The origin of the name is controversial: from the Arabic word mzaza from the verb tamazzaza (to taste small bites, but also to drink a glass in small sips)? Persian maza (flavor)? Turkish mezze, which indicates the “table” and, by extension, the many dishes that garnish it?

The first origin is attested since the thirteenth century in Lisân al-‘Arab, a dictionary of the Arabic language completed by Ibn Manzur in 1290.

In any case, these little bites are just what the mezzes are all about, as much as Spanish tapas or Italian antipasti.

From the Balkans to the Red Sea, through Greece, Turkey and Syria, the table is a festive composition of tiny dishes, but the triumph of the meze is celebrated in Lebanon, a country where all the culinary culture finds all its expression in about fifty small plates and in which the level of refinement and variety of the mezze is unequaled.

Evidently, the common attachment to the Ottoman Empire created the “mezze civilization”, this Mediterranean branch that brings together people of different languages ​​and origins around multiple tastes.

Certainly this civilization has found its specificity in Lebanon, undoubtedly also favored by the fact that, even if it occupies a small territory, this country enjoys a climatic variety offering an enviable assortment of raw ingredients.

Everything is there: vegetable or animal, natural, cooked or preserved. And among the Lebanese, preserving and brining are definitely an art.

Thus, among the Lebanese mezzes, you find all kinds of preserved vegetables, especially in brine and to which are added oil and aromas: turnips and aubergines, cucumbers and zucchini, green beans and vine leaves, peppers and zucchini flower.

Drying plays a role in the preservation of legumes, so important in Middle Eastern cuisine, aromatic herbs and fruits, which are often the prelude to meze, a kind of appetizer before the starters.

On the table set with mezze, raw seasonal vegetables abound, alone or combined to form fresh salads those cooked (sautéed, fried, grilled) or puréed, like legumes: babaganoush, hummus, okra called beme (or bamia or abelmosco) cooked to perfection.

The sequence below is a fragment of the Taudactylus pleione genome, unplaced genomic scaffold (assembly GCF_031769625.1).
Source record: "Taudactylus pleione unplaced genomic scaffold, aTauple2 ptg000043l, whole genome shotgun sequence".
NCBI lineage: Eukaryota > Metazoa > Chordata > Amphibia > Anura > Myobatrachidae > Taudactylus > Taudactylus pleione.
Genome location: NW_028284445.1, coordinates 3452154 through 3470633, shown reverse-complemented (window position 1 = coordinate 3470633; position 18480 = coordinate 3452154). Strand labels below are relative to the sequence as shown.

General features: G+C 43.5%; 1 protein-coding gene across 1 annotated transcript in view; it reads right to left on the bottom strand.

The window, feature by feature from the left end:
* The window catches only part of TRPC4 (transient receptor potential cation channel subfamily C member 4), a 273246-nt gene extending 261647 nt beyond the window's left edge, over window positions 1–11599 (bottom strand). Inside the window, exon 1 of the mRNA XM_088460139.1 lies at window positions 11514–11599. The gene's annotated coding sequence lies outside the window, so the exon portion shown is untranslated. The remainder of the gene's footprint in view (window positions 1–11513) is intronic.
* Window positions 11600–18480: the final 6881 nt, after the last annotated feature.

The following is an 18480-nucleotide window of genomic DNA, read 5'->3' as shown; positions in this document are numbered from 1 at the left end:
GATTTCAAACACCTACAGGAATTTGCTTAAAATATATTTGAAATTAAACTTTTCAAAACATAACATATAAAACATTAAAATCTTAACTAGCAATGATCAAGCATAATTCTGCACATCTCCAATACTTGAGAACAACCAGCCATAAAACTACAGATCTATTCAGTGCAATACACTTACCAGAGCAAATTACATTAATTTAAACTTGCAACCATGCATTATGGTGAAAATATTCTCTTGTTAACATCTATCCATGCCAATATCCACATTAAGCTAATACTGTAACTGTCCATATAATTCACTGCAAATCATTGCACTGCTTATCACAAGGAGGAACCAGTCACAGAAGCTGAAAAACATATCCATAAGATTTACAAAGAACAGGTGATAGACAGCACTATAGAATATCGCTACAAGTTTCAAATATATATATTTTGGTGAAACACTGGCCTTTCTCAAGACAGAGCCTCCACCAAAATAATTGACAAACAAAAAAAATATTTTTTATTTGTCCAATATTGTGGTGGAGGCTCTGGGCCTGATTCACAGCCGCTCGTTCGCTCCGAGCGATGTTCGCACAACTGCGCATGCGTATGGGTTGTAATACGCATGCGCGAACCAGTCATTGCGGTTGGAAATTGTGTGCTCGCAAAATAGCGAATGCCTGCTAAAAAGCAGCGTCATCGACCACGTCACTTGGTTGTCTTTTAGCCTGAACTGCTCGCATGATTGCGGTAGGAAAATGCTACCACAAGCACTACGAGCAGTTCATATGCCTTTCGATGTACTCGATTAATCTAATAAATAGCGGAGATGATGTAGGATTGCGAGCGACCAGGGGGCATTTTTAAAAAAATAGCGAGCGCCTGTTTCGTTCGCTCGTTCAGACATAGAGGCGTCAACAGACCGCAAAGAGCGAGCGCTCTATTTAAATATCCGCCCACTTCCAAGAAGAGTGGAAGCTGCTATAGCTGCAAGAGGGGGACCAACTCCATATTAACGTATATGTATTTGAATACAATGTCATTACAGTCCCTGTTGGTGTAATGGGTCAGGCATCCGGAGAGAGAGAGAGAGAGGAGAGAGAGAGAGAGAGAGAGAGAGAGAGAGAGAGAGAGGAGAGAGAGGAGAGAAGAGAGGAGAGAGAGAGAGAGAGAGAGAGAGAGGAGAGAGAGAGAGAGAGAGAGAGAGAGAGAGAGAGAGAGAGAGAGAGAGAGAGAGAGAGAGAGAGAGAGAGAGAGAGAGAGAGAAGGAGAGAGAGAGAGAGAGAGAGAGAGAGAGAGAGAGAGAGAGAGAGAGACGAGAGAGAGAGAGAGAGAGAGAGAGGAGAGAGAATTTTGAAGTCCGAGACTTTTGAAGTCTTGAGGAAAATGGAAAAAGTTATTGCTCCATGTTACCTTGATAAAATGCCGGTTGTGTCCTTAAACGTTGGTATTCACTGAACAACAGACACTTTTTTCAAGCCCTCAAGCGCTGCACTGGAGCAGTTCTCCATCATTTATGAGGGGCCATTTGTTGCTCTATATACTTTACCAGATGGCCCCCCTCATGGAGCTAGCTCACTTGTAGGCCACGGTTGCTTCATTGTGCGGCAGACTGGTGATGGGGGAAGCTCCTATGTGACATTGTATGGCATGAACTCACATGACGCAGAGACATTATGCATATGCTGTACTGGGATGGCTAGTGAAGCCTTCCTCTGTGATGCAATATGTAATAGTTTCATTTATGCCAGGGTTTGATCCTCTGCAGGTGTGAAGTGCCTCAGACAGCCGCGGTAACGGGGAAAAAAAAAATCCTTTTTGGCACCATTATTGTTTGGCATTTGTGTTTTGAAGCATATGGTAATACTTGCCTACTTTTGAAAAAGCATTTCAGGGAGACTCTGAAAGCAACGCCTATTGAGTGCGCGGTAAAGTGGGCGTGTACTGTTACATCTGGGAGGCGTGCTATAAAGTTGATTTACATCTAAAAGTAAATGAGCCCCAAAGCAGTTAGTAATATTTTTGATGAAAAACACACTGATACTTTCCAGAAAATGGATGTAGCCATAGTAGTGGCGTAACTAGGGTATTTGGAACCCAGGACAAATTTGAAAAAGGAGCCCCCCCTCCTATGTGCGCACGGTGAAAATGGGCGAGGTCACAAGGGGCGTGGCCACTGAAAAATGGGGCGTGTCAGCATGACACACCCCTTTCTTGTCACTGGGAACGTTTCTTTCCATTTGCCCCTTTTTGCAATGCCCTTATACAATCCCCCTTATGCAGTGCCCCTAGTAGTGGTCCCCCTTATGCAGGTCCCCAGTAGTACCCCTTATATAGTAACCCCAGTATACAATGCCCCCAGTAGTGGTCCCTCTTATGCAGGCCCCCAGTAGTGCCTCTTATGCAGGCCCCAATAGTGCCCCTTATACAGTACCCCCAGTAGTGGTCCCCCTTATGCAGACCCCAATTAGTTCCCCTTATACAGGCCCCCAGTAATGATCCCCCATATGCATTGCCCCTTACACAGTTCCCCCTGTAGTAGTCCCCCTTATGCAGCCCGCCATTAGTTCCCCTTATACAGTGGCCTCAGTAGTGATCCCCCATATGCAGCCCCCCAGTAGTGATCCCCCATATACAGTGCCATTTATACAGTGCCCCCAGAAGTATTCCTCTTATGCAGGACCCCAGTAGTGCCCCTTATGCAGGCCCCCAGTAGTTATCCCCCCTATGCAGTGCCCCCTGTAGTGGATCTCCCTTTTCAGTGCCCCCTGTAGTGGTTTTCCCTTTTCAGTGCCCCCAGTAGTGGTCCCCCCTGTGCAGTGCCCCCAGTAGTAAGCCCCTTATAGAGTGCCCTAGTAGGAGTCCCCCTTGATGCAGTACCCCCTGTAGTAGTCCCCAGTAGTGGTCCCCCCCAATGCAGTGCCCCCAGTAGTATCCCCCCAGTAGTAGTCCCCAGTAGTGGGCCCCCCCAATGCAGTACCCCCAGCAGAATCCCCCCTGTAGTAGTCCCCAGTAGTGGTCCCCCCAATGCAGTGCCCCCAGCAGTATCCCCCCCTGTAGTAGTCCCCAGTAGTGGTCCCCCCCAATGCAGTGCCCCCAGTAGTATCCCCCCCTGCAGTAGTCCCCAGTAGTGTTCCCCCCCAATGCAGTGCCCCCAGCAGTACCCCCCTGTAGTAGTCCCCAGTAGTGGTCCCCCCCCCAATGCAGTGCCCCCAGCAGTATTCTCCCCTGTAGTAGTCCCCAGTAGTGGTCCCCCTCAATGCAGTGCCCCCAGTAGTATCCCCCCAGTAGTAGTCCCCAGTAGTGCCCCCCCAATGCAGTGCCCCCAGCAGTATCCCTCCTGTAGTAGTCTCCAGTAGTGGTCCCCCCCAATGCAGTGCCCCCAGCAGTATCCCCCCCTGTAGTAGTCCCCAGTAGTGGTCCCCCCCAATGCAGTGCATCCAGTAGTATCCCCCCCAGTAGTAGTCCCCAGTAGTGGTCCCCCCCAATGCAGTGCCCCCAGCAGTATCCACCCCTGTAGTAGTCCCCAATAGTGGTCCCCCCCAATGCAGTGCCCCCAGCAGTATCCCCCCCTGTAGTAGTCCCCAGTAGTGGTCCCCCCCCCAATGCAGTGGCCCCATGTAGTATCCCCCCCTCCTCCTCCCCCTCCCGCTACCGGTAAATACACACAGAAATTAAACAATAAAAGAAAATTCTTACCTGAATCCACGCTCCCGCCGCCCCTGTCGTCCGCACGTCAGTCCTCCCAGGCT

And of course the cereals: the burghul or bulgur in the first place, whether it is during the summer, in salads such as the famous tabbouleh, or during the winter in comforting soups, and always used for kibbehs, a kind of torpedo-shaped meat croquettes.

There are so many, like fattoush salad, sambousseks, falafels, all served with pita, to name a few.

These dozens of plates filled with colorful food scattered on the table, constitute a perfect metaphor of the Lebanese cultural mosaic, a tradition that brings us back to the old splendor of the court banquets of the Ottoman era, in the nineteenth century, during which a multitude of small plates were offered to the guests, who were to seduce the eye even before the palate, thanks to the different shapes and colors.

What is the origin of spinach?

Spinach originates from Asia, particularly from the west and the center of the continent. In fact, this vegetable was already known and used by the Arabs. Spinach appeared in Europe around the year 1000 when they were introduced to Spain after the conquest of this country by Moors fighters.

Later, it was also introduced in Italy, when the Saracens managed to conquer the Sicilian region. Of course, it was not only the Arabs who consumed it, but also all the other Asian peoples who used it both as a food and as a remedy for certain diseases, because this vegetable, according to their belief, also had medical properties and could therefore cure any illness or discomfort.

Contrary to popular belief, spinach, with its 2.8 mg of iron per 100 g of fresh leaves, is not at all the richest iron food. It has less than lentils or beans, for example. In addition, the human body absorbs iron of plant origin less than that of animal origin. Clams or oysters have a very high iron content, just like liver, kidneys or even red meat.

Why is spinach considered the king of iron?

The story goes back to 1870. That year, a German biochemist, E. von Wolf, evaluated the nutritional composition of foods. And rather than write in his tablets of results, the 2.8 mg of iron per 100 g of leaves, he mistakenly wrote 28 mg.

And that’s how, because of a comma error, spinach has become the king of iron. An error that was followed by a second, a few years later. A German scientist from the University of Basel, Gustav von Bunge, attributed the iron content in dried spinach to fresh spinach. Obviously, the iron content in dried spinach is higher than in the fresh ones.

Finally, icing on the cake for spinach, in the early twentieth century, the irresistible Popeye and his iron biceps when he swallows a box of spinach. The sailor with the pipe will definitively seal the deal and make spinach part of the iron pop culture!

There are several little turnovers in the cuisines around the world and 196 flavors is not short of original recipes: you may want to try the Latin American empanadas, the Algerian cocas, the Indian samosas, the Cape Verdean pastels, or Bolivian saltenas , which are all no less delicious bites than these excellent fatayer!